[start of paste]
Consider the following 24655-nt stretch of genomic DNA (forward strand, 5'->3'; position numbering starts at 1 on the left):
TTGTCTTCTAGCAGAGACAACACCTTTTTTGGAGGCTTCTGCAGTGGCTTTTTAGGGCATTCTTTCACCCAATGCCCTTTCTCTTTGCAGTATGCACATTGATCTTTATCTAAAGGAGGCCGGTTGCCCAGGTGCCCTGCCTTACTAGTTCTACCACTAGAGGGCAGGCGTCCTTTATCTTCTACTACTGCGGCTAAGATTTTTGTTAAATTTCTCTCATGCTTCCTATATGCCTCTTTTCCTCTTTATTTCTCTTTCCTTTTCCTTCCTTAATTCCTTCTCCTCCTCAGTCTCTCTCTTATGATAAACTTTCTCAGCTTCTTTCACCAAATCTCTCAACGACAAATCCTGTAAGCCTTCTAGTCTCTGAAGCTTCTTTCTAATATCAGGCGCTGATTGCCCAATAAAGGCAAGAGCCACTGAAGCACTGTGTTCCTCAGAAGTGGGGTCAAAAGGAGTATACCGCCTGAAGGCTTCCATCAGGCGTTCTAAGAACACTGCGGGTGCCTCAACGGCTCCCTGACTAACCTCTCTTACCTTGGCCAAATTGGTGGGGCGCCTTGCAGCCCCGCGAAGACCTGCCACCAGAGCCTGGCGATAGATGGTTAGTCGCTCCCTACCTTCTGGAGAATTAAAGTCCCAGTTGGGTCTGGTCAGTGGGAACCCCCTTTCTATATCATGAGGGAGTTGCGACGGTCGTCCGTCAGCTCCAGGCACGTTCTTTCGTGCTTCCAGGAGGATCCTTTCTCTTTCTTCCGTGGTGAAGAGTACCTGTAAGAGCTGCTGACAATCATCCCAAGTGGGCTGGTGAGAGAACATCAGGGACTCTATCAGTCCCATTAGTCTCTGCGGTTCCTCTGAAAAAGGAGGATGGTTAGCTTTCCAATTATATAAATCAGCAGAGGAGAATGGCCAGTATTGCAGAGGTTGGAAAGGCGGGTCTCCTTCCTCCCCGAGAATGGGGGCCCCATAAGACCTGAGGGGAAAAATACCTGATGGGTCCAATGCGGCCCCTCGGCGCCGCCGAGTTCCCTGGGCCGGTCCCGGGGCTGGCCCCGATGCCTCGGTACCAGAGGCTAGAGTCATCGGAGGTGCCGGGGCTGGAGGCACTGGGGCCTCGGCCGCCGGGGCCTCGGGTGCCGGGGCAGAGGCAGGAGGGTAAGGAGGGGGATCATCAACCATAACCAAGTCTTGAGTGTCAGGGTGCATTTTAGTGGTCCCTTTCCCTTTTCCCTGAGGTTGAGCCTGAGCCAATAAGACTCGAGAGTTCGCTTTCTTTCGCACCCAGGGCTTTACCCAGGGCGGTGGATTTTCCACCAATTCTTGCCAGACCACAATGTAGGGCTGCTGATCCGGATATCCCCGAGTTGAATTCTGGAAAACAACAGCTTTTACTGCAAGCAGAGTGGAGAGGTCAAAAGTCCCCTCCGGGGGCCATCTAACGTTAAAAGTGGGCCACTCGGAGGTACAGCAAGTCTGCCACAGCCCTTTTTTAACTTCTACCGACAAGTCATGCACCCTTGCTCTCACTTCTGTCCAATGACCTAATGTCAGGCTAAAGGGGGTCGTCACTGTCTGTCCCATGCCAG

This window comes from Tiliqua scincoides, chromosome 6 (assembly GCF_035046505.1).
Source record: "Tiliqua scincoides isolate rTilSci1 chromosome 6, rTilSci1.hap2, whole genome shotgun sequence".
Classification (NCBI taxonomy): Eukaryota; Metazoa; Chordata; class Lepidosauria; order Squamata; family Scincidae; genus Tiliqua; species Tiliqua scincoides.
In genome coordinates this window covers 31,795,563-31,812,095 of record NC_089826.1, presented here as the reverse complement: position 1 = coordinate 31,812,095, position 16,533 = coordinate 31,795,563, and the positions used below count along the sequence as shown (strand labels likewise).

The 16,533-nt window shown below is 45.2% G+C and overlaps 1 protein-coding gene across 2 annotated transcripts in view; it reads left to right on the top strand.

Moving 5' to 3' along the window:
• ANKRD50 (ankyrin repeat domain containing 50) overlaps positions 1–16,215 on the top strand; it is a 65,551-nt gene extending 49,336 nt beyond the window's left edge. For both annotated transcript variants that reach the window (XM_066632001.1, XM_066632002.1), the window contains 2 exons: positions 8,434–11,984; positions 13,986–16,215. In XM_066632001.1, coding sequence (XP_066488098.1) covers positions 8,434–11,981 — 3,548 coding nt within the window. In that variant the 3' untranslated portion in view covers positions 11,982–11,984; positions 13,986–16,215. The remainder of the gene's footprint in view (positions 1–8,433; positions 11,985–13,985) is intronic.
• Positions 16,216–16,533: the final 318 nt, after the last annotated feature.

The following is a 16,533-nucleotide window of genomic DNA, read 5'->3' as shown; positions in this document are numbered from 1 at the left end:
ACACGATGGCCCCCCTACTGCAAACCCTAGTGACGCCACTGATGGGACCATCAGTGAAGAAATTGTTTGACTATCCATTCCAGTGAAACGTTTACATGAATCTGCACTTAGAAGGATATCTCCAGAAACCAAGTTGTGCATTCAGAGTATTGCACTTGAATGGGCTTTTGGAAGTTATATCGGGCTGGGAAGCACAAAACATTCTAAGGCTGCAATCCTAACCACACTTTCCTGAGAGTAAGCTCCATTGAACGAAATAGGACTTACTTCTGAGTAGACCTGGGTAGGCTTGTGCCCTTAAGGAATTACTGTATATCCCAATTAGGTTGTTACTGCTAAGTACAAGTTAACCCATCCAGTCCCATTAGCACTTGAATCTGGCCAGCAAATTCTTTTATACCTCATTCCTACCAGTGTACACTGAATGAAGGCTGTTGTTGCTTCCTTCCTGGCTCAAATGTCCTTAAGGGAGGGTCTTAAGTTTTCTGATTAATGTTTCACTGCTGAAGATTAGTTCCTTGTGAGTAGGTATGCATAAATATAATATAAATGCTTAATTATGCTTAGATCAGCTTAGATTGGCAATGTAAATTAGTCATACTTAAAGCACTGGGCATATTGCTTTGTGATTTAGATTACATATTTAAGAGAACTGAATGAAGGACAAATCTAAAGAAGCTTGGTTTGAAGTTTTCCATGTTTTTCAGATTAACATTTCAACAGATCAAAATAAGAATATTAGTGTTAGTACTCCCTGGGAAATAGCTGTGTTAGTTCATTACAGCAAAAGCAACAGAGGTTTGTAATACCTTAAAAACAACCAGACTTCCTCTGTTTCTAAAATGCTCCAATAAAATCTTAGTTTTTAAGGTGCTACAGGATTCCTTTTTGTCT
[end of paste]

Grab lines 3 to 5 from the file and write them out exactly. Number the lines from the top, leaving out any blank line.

This window comes from Tiliqua scincoides, chromosome 6 (assembly GCF_035046505.1).
Source record: "Tiliqua scincoides isolate rTilSci1 chromosome 6, rTilSci1.hap2, whole genome shotgun sequence".
Classification (NCBI taxonomy): Eukaryota; Metazoa; Chordata; class Lepidosauria; order Squamata; family Scincidae; genus Tiliqua; species Tiliqua scincoides.